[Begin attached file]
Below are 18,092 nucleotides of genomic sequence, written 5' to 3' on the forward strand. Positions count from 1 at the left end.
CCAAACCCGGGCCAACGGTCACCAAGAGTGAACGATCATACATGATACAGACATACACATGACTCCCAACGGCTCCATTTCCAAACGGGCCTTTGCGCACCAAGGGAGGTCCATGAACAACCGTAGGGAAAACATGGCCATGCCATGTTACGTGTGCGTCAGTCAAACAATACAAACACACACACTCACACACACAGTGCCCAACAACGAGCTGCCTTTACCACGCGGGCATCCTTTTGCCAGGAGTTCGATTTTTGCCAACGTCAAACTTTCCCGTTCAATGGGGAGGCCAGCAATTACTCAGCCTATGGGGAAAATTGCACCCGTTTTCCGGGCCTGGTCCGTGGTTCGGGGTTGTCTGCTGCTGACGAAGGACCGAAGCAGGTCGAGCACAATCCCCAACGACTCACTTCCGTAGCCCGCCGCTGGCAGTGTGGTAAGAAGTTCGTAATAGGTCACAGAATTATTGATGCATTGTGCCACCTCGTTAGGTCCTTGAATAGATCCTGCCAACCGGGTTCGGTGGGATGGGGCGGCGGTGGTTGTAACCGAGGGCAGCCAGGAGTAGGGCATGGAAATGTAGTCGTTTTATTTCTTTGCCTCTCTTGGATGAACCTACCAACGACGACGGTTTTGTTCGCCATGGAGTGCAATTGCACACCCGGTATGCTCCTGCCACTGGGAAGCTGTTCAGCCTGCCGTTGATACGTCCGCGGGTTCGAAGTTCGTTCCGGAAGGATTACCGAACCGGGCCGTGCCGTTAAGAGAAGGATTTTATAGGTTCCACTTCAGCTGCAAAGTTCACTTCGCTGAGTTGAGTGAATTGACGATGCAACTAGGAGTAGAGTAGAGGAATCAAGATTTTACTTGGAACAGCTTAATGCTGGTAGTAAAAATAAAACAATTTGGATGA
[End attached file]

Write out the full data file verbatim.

Below are 18,092 nucleotides of genomic sequence, written 5' to 3' on the forward strand. Positions count from 1 at the left end.
CCAAACCCGGGCCAACGGTCACCAAGAGTGAACGATCATACATGATACAGACATACACATGACTCCCAACGGCTCCATTTCCAAACGGGCCTTTGCGCACCAAGGGAGGTCCATGAACAACCGTAGGGAAAACATGGCCATGCCATGTTACGTGTGCGTCAGTCAAACAATACAAACACACACACTCACACACACAGTGCCCAACAACGAGCTGCCTTTACCACGCGGGCATCCTTTTGCCAGGAGTTCGATTTTTGCCAACGTCAAACTTTCCCGTTCAATGGGGAGGCCAGCAATTACTCAGCCTATGGGGAAAATTGCACCCGTTTTCCGGGCCTGGTCCGTGGTTCGGGGTTGTCTGCTGCTGACGAAGGACCGAAGCAGGTCGAGCACAATCCCCAACGACTCACTTCCGTAGCCCGCCGCTGGCAGTGTGGTAAGAAGTTCGTAATAGGTCACAGAATTATTGATGCATTGTGCCACCTCGTTAGGTCCTTGAATAGATCCTGCCAACCGGGTTCGGTGGGATGGGGCGGCGGTGGTTGTAACCGAGGGCAGCCAGGAGTAGGGCATGGAAATGTAGTCGTTTTATTTCTTTGCCTCTCTTGGATGAACCTACCAACGACGACGGTTTTGTTCGCCATGGAGTGCAATTGCACACCCGGTATGCTCCTGCCACTGGGAAGCTGTTCAGCCTGCCGTTGATACGTCCGCGGGTTCGAAGTTCGTTCCGGAAGGATTACCGAACCGGGCCGTGCCGTTAAGAGAAGGATTTTATAGGTTCCACTTCAGCTGCAAAGTTCACTTCGCTGAGTTGAGTGAATTGACGATGCAACTAGGAGTAGAGTAGAGGAATCAAGATTTTACTTGGAACAGCTTAATGCTGGTAGTAAAAATAAAACAATTTGGATGA